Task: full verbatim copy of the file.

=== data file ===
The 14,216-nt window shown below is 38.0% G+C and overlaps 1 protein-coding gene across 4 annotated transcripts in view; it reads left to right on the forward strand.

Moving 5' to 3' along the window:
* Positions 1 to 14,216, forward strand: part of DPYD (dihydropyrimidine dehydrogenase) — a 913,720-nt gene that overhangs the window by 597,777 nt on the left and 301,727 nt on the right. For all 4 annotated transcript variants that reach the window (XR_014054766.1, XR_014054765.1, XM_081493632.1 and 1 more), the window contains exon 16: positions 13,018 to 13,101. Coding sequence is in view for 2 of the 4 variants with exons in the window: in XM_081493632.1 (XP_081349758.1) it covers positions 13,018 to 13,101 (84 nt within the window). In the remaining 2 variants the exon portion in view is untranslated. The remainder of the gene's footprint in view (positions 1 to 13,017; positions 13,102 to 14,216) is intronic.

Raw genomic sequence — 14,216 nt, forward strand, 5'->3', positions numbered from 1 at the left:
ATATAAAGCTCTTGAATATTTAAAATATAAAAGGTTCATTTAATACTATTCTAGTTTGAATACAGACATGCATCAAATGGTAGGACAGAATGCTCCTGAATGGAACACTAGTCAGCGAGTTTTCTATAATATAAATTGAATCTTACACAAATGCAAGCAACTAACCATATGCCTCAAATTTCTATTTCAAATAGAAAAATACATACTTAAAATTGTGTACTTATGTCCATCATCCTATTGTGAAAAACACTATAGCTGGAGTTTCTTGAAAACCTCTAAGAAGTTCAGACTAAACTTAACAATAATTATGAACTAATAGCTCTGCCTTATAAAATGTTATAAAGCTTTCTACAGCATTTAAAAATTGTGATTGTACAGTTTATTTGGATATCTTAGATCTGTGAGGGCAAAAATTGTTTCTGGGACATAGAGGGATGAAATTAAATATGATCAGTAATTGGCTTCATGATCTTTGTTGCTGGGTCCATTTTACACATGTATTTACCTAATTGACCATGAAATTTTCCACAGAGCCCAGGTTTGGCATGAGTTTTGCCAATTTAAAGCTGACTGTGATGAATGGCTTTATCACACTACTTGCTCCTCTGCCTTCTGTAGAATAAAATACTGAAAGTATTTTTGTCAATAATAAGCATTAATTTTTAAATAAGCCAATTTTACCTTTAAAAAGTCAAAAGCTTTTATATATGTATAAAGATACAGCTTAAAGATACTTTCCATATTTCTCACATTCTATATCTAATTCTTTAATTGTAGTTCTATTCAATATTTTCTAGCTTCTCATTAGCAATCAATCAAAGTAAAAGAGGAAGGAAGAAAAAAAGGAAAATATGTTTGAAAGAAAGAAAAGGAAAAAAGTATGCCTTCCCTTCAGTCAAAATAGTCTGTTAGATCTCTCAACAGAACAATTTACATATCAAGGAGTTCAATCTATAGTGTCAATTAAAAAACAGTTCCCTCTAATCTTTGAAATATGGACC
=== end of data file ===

The 14,216-nt window shown below is 38.0% G+C and overlaps 1 protein-coding gene across 4 annotated transcripts in view; it reads left to right on the forward strand.

Moving 5' to 3' along the window:
* Positions 1 to 14,216, forward strand: part of DPYD (dihydropyrimidine dehydrogenase) — a 913,720-nt gene that overhangs the window by 597,777 nt on the left and 301,727 nt on the right. For all 4 annotated transcript variants that reach the window (XR_014054766.1, XR_014054765.1, XM_081493632.1 and 1 more), the window contains exon 16: positions 13,018 to 13,101. Coding sequence is in view for 2 of the 4 variants with exons in the window: in XM_081493632.1 (XP_081349758.1) it covers positions 13,018 to 13,101 (84 nt within the window). In the remaining 2 variants the exon portion in view is untranslated. The remainder of the gene's footprint in view (positions 1 to 13,017; positions 13,102 to 14,216) is intronic.

Raw genomic sequence — 14,216 nt, forward strand, 5'->3', positions numbered from 1 at the left:
ATATAAAGCTCTTGAATATTTAAAATATAAAAGGTTCATTTAATACTATTCTAGTTTGAATACAGACATGCATCAAATGGTAGGACAGAATGCTCCTGAATGGAACACTAGTCAGCGAGTTTTCTATAATATAAATTGAATCTTACACAAATGCAAGCAACTAACCATATGCCTCAAATTTCTATTTCAAATAGAAAAATACATACTTAAAATTGTGTACTTATGTCCATCATCCTATTGTGAAAAACACTATAGCTGGAGTTTCTTGAAAACCTCTAAGAAGTTCAGACTAAACTTAACAATAATTATGAACTAATAGCTCTGCCTTATAAAATGTTATAAAGCTTTCTACAGCATTTAAAAATTGTGATTGTACAGTTTATTTGGATATCTTAGATCTGTGAGGGCAAAAATTGTTTCTGGGACATAGAGGGATGAAATTAAATATGATCAGTAATTGGCTTCATGATCTTTGTTGCTGGGTCCATTTTACACATGTATTTACCTAATTGACCATGAAATTTTCCACAGAGCCCAGGTTTGGCATGAGTTTTGCCAATTTAAAGCTGACTGTGATGAATGGCTTTATCACACTACTTGCTCCTCTGCCTTCTGTAGAATAAAATACTGAAAGTATTTTTGTCAATAATAAGCATTAATTTTTAAATAAGCCAATTTTACCTTTAAAAAGTCAAAAGCTTTTATATATGTATAAAGATACAGCTTAAAGATACTTTCCATATTTCTCACATTCTATATCTAATTCTTTAATTGTAGTTCTATTCAATATTTTCTAGCTTCTCATTAGCAATCAATCAAAGTAAAAGAGGAAGGAAGAAAAAAAGGAAAATATGTTTGAAAGAAAGAAAAGGAAAAAAGTATGCCTTCCCTTCAGTCAAAATAGTCTGTTAGATCTCTCAACAGAACAATTTACATATCAAGGAGTTCAATCTATAGTGTCAATTAAAAAACAGTTCCCTCTAATCTTTGAAATATGGACC